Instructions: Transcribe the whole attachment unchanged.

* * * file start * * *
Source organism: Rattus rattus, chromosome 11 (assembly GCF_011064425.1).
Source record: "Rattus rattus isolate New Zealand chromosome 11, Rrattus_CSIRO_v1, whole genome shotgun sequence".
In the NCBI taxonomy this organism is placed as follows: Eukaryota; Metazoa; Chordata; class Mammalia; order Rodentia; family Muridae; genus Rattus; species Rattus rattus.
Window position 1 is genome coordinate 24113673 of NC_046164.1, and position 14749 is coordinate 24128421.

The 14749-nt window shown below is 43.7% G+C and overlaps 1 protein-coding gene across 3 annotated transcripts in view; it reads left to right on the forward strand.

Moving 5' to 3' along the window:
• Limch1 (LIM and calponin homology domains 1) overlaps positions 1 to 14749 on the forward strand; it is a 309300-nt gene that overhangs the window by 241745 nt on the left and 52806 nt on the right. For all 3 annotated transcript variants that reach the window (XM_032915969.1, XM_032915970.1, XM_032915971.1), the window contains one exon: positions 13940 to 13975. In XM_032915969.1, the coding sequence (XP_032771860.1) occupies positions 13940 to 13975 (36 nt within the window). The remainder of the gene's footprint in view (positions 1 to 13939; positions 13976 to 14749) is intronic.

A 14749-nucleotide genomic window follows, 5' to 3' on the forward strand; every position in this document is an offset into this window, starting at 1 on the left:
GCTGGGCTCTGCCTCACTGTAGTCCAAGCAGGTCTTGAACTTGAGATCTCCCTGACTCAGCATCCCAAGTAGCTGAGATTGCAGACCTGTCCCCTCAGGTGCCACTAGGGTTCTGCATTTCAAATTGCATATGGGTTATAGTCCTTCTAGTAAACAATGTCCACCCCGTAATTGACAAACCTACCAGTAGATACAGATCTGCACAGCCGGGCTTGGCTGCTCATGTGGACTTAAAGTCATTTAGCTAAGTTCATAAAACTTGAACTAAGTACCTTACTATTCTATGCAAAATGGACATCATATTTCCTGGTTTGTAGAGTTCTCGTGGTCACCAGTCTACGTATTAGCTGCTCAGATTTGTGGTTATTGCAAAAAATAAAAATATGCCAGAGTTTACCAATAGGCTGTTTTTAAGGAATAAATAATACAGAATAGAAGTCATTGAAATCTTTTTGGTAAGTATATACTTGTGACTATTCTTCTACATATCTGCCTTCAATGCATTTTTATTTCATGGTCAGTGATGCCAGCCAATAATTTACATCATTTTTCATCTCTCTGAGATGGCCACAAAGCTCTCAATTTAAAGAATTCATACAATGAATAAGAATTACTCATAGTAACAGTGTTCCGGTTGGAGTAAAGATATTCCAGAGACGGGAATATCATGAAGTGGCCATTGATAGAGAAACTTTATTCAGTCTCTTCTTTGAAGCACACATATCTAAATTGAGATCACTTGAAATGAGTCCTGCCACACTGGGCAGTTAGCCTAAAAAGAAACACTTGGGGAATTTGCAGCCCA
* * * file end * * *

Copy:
Source organism: Rattus rattus, chromosome 11 (assembly GCF_011064425.1).
Source record: "Rattus rattus isolate New Zealand chromosome 11, Rrattus_CSIRO_v1, whole genome shotgun sequence".
In the NCBI taxonomy this organism is placed as follows: Eukaryota; Metazoa; Chordata; class Mammalia; order Rodentia; family Muridae; genus Rattus; species Rattus rattus.
Window position 1 is genome coordinate 24113673 of NC_046164.1, and position 14749 is coordinate 24128421.

The 14749-nt window shown below is 43.7% G+C and overlaps 1 protein-coding gene across 3 annotated transcripts in view; it reads left to right on the forward strand.

Moving 5' to 3' along the window:
• Limch1 (LIM and calponin homology domains 1) overlaps positions 1 to 14749 on the forward strand; it is a 309300-nt gene that overhangs the window by 241745 nt on the left and 52806 nt on the right. For all 3 annotated transcript variants that reach the window (XM_032915969.1, XM_032915970.1, XM_032915971.1), the window contains one exon: positions 13940 to 13975. In XM_032915969.1, the coding sequence (XP_032771860.1) occupies positions 13940 to 13975 (36 nt within the window). The remainder of the gene's footprint in view (positions 1 to 13939; positions 13976 to 14749) is intronic.

A 14749-nucleotide genomic window follows, 5' to 3' on the forward strand; every position in this document is an offset into this window, starting at 1 on the left:
GCTGGGCTCTGCCTCACTGTAGTCCAAGCAGGTCTTGAACTTGAGATCTCCCTGACTCAGCATCCCAAGTAGCTGAGATTGCAGACCTGTCCCCTCAGGTGCCACTAGGGTTCTGCATTTCAAATTGCATATGGGTTATAGTCCTTCTAGTAAACAATGTCCACCCCGTAATTGACAAACCTACCAGTAGATACAGATCTGCACAGCCGGGCTTGGCTGCTCATGTGGACTTAAAGTCATTTAGCTAAGTTCATAAAACTTGAACTAAGTACCTTACTATTCTATGCAAAATGGACATCATATTTCCTGGTTTGTAGAGTTCTCGTGGTCACCAGTCTACGTATTAGCTGCTCAGATTTGTGGTTATTGCAAAAAATAAAAATATGCCAGAGTTTACCAATAGGCTGTTTTTAAGGAATAAATAATACAGAATAGAAGTCATTGAAATCTTTTTGGTAAGTATATACTTGTGACTATTCTTCTACATATCTGCCTTCAATGCATTTTTATTTCATGGTCAGTGATGCCAGCCAATAATTTACATCATTTTTCATCTCTCTGAGATGGCCACAAAGCTCTCAATTTAAAGAATTCATACAATGAATAAGAATTACTCATAGTAACAGTGTTCCGGTTGGAGTAAAGATATTCCAGAGACGGGAATATCATGAAGTGGCCATTGATAGAGAAACTTTATTCAGTCTCTTCTTTGAAGCACACATATCTAAATTGAGATCACTTGAAATGAGTCCTGCCACACTGGGCAGTTAGCCTAAAAAGAAACACTTGGGGAATTTGCAGCCCA